Morgan Stanley's headquarters in New York.

Morgan Stanley is no stranger to defending itself in class action lawsuits – it has indeed paid many millions to settle more than a few brought by the firm’s financial advisors, among others.

Now, in fallout from its controversial internal mandatory arbitration program, called CARE, the wirehouse is enmeshed in yet another contentious class action.

Under CARE (Convenient Access to Resolutions for Employees), Morgan employees waive the right to pursue civil rights grievances and other claims in court or to initiate or participate in class actions against the firm.

The program mandates such claims – including breach of contract, breach of fiduciary duty, statutory discrimination based on gender or race, and wrongful termination – into private arbitration conducted by JAMS, a for-profit company. CARE does not affect financial advisors’ access to FINRA arbitration on matters that fall under the self-regulator’s jurisdiction.

To be sure, CARE has no shortage of detractors. “It stinks to high holy hell,” says Bill Singer, a New York-based securities lawyer and former NASD attorney who was also a New York administrative judge, in an interview with ThinkAdvisor. “This is among the worst overreaches that Wall Street has committed in many, many years. It allows the firm to keep its dirty laundry out of the public eye in proceedings that they can, essentially, hermetically seal — and the public learns nothing about them.”

Voluntary for more than a decade, CARE made arbitration mandatory for employees who opted into the program as of October 2, 2015. Staffers were advised of this change, and of CARE’s expansion company-wide, via a negative-consent e-mail – some observers have called it less than candid – on September 2, 2015. If you didn’t opt out in 30 days, you were in.

The day before the opt-out deadline, financial advisor Kathy Frazier, who left Morgan in 2013 after being “constructively dismissed” – i.e., terminated – and is now with UBS, according to FINRA BrokerCheck, sued Morgan over the CARE program. Frazier filed suit on behalf of current and former employees.

“CARE is an effort by Morgan Stanley to continue its rampant discrimination in private and without…accountability in court,” Frazier’s claim says.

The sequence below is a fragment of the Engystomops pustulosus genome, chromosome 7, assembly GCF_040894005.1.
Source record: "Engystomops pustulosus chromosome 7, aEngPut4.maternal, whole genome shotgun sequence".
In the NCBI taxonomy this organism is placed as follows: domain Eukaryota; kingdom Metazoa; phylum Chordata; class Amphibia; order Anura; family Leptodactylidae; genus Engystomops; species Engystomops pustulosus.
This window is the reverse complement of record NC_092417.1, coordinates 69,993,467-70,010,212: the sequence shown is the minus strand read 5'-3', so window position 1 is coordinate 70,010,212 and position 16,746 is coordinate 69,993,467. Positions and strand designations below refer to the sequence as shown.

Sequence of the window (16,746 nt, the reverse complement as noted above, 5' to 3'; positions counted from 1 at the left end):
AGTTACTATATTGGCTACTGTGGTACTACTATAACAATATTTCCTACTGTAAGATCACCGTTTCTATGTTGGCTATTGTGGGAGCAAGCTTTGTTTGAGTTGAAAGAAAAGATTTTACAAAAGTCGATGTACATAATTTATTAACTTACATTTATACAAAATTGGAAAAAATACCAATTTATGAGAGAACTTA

(Related: Ex-Morgan Advisor, Ami Forte, Grapples With Fallout of Affair With Client)

A Morgan spokesperson reiterated to ThinkAdvisor a statement the wirehouse issued at the time Frazier filed her action: “We categorically reject the notion that prompt individual arbitration and resolution of disputes in front of professional unbiased arbitrators, which is encouraged by federal law, discriminates against employees.”

This past September, Frazier filed a motion to stay, or stop, the case until such time as the Supreme Court rules on the question of whether firms can have employees waive the right to bring class-action or collective-action claims. Federal district courts are split on the issue.

But the judge said he saw “no justification” to wait for a potential Supreme Court resolution and ordered Morgan to file an opening brief by October 19, 2016, and Frazier to submit an opposition brief by November 18. Morgan’s reply brief is due by December 5.

There is currently a movement in the U.S. to pass a law that would limit or prevent firms, in general, from imposing mandatory arbitration.

The CARE program, detailed in a 22-page guide that Morgan made available via an online link in its negative-consent e-mail, fails to represent a negotiated contract, some attorneys contend, since its terms are imposed by one party only – the firm – and no monetary consideration is provided to employees.

“They’re trying to unilaterally reduce or limit the scope of employees’ rights without benefits, such as a bonus. For a firm to say they’re unilaterally reducing your rights unless you opt out – that is, speak now or forever hold your peace – is probably not enforceable in many states,” says securities attorney Scott Matasar of Matasar Jacobs, in Cleveland, Ohio.

Notes Hugh Berkson, former president of the Public Investors Arbitration Bar Association (PIABA) and principal of McCarthy, Lebit, Crystal & Liffman, in Cleveland: “It should be at the discretion of the claimant whether to go to court or to arbitration. Period.”

And Singer stresses: “It’s a constitutional right to be able to take your dispute to court. Morgan Stanley is one of the most important players in the financial services community. So to give them the right to prevent employees from going to court is scary.”

Immediately after Frazier filed her suit, Morgan spokesperson James Wiggins stated that CARE “benefits all parties by offering an impartial, cost-effective and timely mechanism for resolving employment disputes.”

Other financial services firms, such as Charles Schwab and Merrill Lynch, have in the past launched versions of such programs. But “FINRA has looked very dimly on them,” says Christopher Vernon of Vernon Litigation Group, based in Naples, Florida. He represents clients in complex mediations and arbitrations, particularly securities arbitrations.

(Related: How to Answer When FINRA Knocks on Your Door)

In fact, “FINRA is adamantly opposed to third-party arbitration, which it views as a violation of its rules and an erosion of its authority,” according to Mark Elzweig, whose eponymous executive recruiting firm is in New York.